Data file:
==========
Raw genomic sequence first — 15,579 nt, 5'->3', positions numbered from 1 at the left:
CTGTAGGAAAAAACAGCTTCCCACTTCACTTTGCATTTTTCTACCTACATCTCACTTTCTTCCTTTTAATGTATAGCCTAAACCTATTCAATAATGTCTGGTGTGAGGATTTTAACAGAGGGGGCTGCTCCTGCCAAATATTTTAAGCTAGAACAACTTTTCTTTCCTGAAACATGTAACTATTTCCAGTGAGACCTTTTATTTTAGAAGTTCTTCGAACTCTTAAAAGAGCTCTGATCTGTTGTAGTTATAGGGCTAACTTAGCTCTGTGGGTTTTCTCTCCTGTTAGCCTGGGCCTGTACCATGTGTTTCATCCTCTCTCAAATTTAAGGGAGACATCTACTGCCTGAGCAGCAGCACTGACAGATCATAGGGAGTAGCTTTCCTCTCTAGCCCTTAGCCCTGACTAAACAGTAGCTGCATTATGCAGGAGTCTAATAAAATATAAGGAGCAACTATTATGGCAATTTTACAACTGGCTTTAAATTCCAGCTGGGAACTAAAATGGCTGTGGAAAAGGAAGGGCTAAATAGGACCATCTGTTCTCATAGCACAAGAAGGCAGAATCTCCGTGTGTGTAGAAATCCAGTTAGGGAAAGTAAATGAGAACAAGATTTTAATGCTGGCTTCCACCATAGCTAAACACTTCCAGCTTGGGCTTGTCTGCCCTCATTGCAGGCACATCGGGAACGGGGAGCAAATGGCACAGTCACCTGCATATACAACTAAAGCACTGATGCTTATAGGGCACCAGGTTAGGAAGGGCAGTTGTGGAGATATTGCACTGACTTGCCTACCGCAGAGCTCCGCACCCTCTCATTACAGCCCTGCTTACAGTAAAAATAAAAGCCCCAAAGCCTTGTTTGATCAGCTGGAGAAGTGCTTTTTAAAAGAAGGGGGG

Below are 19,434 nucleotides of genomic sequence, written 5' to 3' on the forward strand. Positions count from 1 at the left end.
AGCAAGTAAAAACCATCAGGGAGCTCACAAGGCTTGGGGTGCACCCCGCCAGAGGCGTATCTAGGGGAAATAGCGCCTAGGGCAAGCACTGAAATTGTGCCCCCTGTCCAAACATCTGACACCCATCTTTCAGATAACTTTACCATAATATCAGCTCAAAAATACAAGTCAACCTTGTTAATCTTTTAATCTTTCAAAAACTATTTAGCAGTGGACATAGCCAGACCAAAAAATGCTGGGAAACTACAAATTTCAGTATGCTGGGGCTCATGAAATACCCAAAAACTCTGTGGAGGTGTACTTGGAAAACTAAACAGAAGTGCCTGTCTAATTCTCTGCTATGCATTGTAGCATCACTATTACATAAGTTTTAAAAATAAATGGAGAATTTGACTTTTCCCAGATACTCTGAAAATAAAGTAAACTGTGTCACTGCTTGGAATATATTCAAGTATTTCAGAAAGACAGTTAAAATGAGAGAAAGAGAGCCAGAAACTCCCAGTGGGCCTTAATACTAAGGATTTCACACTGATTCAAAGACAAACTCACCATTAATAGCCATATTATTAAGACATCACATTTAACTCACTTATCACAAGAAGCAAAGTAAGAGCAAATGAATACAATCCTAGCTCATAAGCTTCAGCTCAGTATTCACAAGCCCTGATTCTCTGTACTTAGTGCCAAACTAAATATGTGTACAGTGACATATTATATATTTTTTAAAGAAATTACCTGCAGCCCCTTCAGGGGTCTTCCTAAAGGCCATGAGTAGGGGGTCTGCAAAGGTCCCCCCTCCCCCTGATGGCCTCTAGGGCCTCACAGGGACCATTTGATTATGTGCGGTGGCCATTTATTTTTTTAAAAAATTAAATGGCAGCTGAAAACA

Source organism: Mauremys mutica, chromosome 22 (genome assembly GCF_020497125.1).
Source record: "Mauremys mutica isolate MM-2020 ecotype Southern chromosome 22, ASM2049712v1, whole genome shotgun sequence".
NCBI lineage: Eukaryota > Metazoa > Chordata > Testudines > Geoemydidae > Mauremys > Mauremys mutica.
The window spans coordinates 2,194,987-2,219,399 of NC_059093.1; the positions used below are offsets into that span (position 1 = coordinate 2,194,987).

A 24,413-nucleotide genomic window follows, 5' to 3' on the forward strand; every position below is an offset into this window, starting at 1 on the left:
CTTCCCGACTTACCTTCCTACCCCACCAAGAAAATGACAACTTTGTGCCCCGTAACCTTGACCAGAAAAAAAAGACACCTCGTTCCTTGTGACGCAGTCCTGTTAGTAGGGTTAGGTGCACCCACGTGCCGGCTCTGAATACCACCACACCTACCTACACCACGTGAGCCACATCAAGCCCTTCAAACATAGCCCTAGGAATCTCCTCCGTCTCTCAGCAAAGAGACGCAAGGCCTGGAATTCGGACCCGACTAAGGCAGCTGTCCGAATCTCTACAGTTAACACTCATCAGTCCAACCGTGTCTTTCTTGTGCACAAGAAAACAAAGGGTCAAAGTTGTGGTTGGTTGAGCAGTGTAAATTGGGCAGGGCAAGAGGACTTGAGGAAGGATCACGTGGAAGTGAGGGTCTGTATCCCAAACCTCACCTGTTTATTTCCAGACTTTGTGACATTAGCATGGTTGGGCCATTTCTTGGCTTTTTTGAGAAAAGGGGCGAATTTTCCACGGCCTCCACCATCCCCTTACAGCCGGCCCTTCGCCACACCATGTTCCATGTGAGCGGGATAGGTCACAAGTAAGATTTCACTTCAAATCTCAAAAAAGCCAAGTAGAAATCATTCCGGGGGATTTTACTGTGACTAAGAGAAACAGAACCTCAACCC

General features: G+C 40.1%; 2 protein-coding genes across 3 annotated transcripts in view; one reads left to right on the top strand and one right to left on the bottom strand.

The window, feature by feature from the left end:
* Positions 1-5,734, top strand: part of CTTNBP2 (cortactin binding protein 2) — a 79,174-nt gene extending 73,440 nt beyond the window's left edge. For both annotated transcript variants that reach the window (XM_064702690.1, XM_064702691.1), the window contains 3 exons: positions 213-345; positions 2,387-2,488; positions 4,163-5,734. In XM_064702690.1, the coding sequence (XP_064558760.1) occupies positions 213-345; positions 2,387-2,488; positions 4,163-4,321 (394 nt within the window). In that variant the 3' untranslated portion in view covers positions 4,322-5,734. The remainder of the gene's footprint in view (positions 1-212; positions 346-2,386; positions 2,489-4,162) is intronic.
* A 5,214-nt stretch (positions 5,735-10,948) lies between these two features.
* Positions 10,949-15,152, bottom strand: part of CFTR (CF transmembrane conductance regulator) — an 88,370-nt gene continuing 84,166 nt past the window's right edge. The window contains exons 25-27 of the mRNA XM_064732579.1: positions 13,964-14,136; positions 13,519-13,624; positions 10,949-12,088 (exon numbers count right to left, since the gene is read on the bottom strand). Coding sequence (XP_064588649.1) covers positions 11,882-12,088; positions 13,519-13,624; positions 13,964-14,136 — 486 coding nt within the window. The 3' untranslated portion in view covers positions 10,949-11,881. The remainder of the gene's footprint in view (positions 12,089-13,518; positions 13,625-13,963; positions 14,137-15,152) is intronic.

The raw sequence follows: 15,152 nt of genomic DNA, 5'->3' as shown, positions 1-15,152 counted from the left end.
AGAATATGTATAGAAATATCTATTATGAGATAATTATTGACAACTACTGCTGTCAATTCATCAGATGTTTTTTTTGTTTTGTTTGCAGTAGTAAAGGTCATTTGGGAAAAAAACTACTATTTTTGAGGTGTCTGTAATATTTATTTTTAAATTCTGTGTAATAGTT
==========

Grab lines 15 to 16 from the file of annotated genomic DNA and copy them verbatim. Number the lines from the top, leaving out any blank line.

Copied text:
* Positions 10,949-15,152, bottom strand: part of CFTR (CF transmembrane conductance regulator) — an 88,370-nt gene continuing 84,166 nt past the window's right edge. The window contains exons 25-27 of the mRNA XM_064732579.1: positions 13,964-14,136; positions 13,519-13,624; positions 10,949-12,088 (exon numbers count right to left, since the gene is read on the bottom strand). Coding sequence (XP_064588649.1) covers positions 11,882-12,088; positions 13,519-13,624; positions 13,964-14,136 — 486 coding nt within the window. The 3' untranslated portion in view covers positions 10,949-11,881. The remainder of the gene's footprint in view (positions 12,089-13,518; positions 13,625-13,963; positions 14,137-15,152) is intronic.

The raw sequence follows: 15,152 nt of genomic DNA, 5'->3' as shown, positions 1-15,152 counted from the left end.